And for whatever reason, we only really see him once, at the very end of the film, so it's a slasher without an actual slasher. Doing the POV thing is fine for a whodunit (a la Friday the 13th, which has its own issues), but with so few kills it's puzzling that he has such a poorly defined appearance. The legend goes that Tom Savini chose to work on this film instead of Friday Part 2 (which is a shaky story since they didn't shoot at the same time - seems he could have done both if he wanted), but even Friday 2, with its inferior makeup, gave Jason a presence. It's almost like they wrote it as a sort of whodunit ("Oh shit, it's the guy from the beginning! He survived!") but forgot to change the rest of the script when they added those hospital scenes that tell us who it is.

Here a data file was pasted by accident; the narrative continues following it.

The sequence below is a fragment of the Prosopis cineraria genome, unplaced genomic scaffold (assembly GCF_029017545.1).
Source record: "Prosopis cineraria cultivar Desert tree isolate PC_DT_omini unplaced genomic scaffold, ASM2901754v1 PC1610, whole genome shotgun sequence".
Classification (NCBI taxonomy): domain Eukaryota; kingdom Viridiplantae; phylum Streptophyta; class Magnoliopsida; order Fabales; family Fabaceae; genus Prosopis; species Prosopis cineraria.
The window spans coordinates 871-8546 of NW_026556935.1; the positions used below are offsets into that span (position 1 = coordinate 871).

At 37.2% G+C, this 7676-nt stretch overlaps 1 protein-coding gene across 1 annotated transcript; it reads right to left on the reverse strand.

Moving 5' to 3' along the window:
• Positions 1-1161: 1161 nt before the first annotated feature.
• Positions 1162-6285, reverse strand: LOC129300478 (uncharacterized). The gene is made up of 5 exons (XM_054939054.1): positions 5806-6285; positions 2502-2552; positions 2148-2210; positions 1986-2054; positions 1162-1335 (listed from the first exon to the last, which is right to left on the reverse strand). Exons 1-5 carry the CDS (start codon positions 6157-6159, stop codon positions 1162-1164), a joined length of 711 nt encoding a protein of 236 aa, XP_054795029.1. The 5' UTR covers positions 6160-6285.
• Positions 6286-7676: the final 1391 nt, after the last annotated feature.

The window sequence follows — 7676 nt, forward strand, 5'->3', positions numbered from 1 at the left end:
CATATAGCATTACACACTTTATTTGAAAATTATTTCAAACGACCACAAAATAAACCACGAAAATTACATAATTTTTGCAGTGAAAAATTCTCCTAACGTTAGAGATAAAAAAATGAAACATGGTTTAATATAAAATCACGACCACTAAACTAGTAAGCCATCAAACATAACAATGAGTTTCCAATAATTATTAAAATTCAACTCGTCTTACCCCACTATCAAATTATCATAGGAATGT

That said, it does get one thing right - the kids are pretty likable. I don't agree that the ones in Friday the 13th are the types you're "waiting" to be killed (someone says this on the bonus features, I can't remember who though - might have even been Savini), but apart from the asshole bully Glaser, they're all charming and get along, making it no surprise that this has the record for most appearances by future stars: Holly Hunter, Jason Alexander, and Fisher Stevens all made their debuts here, and even some of the others, while not huge stars, have enjoyed lengthy careers and are recognizable (such as Ned Eisenberg, who plays a long running recurring character on Special Victims Unit). Sure, they're probably too old to be playing the characters they're portraying (the one playing Alfred the nerd was like 24), but it's not as silly as My Bloody Valentine, with a bunch of 30 year olds being called "Kids" every other scene.